The Man at Table Five
by Pedro Blas Gonzales
Part 1 appears|
in this issue.
“My boyfriend and I followed him home one evening. Freddy and I were driving around on a Saturday night, just after sunset, and we spotted him walking across the road in front of us. We immediately recognized him. He was coming from the woods. We decided to stop the car and follow him.”
“Go on. What happened next?”
“We left the car and followed him through the woods from a distance.”
“Then what happened?”
“We lost sight of him once he reached the front of the house. You have to remember that it was dark. Then... well, he simply vanished.”
“Vanished? How do you mean?”
“He just disappeared.”
“You mean he went inside the house?”
“Not exactly. We didn’t see or hear anything else.”
“So you didn’t go inside?”
“No. But we looked through a first floor window.”
“And... what did you see?”
“It was very dark. But I did see a vague light that moved around at the back of the house. You really want to know what I think. I have an idea.”
“Tell me, please.”
“First you tell me what you think.”
“Oh, I think he’s depressed and probably poor, and in bad health.”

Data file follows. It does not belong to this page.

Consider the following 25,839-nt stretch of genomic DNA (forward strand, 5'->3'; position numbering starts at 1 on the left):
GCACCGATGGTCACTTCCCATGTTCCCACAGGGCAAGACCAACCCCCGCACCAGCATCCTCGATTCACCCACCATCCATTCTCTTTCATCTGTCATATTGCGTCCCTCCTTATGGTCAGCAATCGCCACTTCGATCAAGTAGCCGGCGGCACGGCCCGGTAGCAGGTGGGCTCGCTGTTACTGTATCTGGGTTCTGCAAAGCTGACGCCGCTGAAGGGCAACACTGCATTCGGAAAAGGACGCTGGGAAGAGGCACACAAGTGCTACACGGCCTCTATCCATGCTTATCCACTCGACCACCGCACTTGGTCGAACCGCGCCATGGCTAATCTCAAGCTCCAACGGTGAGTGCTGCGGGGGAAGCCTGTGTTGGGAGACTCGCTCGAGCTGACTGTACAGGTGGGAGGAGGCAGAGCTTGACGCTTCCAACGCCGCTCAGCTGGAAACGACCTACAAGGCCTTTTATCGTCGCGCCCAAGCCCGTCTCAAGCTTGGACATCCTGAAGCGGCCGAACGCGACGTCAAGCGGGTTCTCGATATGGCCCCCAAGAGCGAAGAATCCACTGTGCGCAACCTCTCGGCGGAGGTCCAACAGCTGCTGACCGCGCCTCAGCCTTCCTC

“That’s it? That’s all you can see in this man? That’s all your imagination can come up with? Is that what all you university types think? You people have a theory for everything, don’t you, eh? That crazy professor friend of yours, what’s his name, Sledge?”
“Membridge, you mean.”
“Yeah, him. He did tell me something that I haven’t forgotten. He said that you university people have a theory for everything and know nothing about anything.”
“Is that what he said? Go ahead, tell me your idea.”
“Dead,” she said, taking a sip from her coffee cup. “I think he’s dead.”
“Dead? You must be joking.”
“Why not? Think about it. Tell me what do you know about the dead? Nothing, right? Don’t you know that the dead walk amongst us, right here, right now? And that...”
“Wait a minute, I look around this place and I see people eating, others cooking and you talking to me. But nowhere do I see dead people. Come now, be serious.”
“Ah, you see, there’s where you’re wrong, prof. The dead don’t just let us see them. They are only visible to people who they allow to see them.”
“Auto-suggestion. We call that auto-suggestion.”